Monday, April 09, 2007

Pimp My Door (part 1)

Okayyyy, as I keep droning on about the damage I did to our front door (ie. breaking a little window), I shall finally conclude this bombination with it's resolution: New Upgraded Glass. Well, maybe just *a* new window for now.

Why do I feel this entry is worthy of more than just a picture and a "here-you-go", you may be asking? Well...because I really had to think about this one before I did it, and it appeared that another such window was replaced at one time without so much thought. I didn't want to damage it further than I had.

Here's the dilemma (which turned out to not really be a dilemma afterall). Each of the 8 little window openings is actually just a simple cut-out of the solid door. The glazing is held in by 4 beveled strips of oak on either side, glued and nailed to the door. I knew that if I could somehow remove one of the peices, the others would be cake. But being that the nails holding each peice were finish nails, I was faced with choosing to (A) gouge out a nail (and leave an ugly divit) or (B)pry the first strip out until it snapped in half. This is what some former owner chose to do.


I figured there had to be a better way that wouldn't leave damage. So I opted to just sink the nail. I got myself the smallest drift pin (center punch, if you will) I could find, 1/16". These are more common in the auto repair or mechanical realm, so try looking in such a shop. I marked the depth on this tool with some tape and hammered the little nail clear through.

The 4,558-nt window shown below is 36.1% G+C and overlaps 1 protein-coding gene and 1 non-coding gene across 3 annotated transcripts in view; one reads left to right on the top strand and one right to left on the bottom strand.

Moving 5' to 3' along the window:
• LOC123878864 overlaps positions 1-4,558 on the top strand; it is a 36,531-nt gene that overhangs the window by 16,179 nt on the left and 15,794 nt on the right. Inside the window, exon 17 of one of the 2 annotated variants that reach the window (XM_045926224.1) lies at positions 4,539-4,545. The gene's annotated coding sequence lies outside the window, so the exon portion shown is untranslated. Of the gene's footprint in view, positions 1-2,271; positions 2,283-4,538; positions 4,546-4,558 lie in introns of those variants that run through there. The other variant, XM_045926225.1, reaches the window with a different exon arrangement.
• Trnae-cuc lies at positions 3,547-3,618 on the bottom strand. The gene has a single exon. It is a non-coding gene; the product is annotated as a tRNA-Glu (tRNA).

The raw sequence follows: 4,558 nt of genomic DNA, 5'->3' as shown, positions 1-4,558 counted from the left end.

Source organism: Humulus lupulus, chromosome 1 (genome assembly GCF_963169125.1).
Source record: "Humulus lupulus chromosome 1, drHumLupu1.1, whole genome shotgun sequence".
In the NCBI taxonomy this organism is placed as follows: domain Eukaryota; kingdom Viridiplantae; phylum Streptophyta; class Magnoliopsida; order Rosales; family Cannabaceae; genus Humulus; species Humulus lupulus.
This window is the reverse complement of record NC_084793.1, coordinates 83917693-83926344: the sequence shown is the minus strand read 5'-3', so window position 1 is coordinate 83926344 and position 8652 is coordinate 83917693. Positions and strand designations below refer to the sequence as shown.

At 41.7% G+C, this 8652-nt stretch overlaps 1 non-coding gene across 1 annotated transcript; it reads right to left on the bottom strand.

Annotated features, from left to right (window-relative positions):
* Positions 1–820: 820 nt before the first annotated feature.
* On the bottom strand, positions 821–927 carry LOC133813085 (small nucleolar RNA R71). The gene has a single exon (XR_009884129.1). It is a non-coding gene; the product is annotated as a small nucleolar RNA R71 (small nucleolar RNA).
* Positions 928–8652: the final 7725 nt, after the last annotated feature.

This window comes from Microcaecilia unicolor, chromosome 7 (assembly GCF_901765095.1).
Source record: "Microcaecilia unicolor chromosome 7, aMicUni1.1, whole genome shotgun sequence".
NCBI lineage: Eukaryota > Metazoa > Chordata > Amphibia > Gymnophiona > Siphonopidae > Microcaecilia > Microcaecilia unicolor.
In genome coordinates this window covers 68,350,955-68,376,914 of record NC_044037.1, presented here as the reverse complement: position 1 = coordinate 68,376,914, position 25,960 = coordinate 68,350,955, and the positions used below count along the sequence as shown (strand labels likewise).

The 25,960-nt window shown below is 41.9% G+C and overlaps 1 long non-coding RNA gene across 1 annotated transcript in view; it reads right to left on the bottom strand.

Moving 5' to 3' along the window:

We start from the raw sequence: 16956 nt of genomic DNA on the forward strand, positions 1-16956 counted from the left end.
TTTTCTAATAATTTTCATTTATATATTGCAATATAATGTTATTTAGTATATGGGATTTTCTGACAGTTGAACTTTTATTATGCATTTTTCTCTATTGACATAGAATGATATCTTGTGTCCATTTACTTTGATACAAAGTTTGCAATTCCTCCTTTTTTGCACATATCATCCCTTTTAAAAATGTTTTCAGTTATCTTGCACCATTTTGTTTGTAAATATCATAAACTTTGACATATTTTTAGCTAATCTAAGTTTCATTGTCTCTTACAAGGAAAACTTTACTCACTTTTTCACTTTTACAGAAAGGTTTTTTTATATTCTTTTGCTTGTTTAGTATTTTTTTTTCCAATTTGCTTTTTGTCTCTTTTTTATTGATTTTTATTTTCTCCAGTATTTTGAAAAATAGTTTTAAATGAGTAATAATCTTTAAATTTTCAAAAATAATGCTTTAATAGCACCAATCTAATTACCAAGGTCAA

Pry-ers and Pliers

Then, using a thin knife, I dislodged the glued bond. This also breaks the shellac/finish skin and prevents any chipping/splintering. The peice is then pried out laterally with a stiff spackle knife. And there you will see that little sunken nail still in the door that you can now pull out with some needle nose pliers.

More scoring with the knife and then the remaining peices can be pried out normally. After cleaning up the opening surfaces, I set the new beleved glass in with glaziers putty and glued the little wood stops back in along with another finishing nail in the original hole, albeit slightly larger/longer than the previous ones.
And Voila! I have to say it's looking pretty nice, especially up next to those plain panes which also happen to be a bit sandblasted (grumblegrumble). My only regret is that we were hoping for more bevel, but at $1.22 each, I really can't complain.

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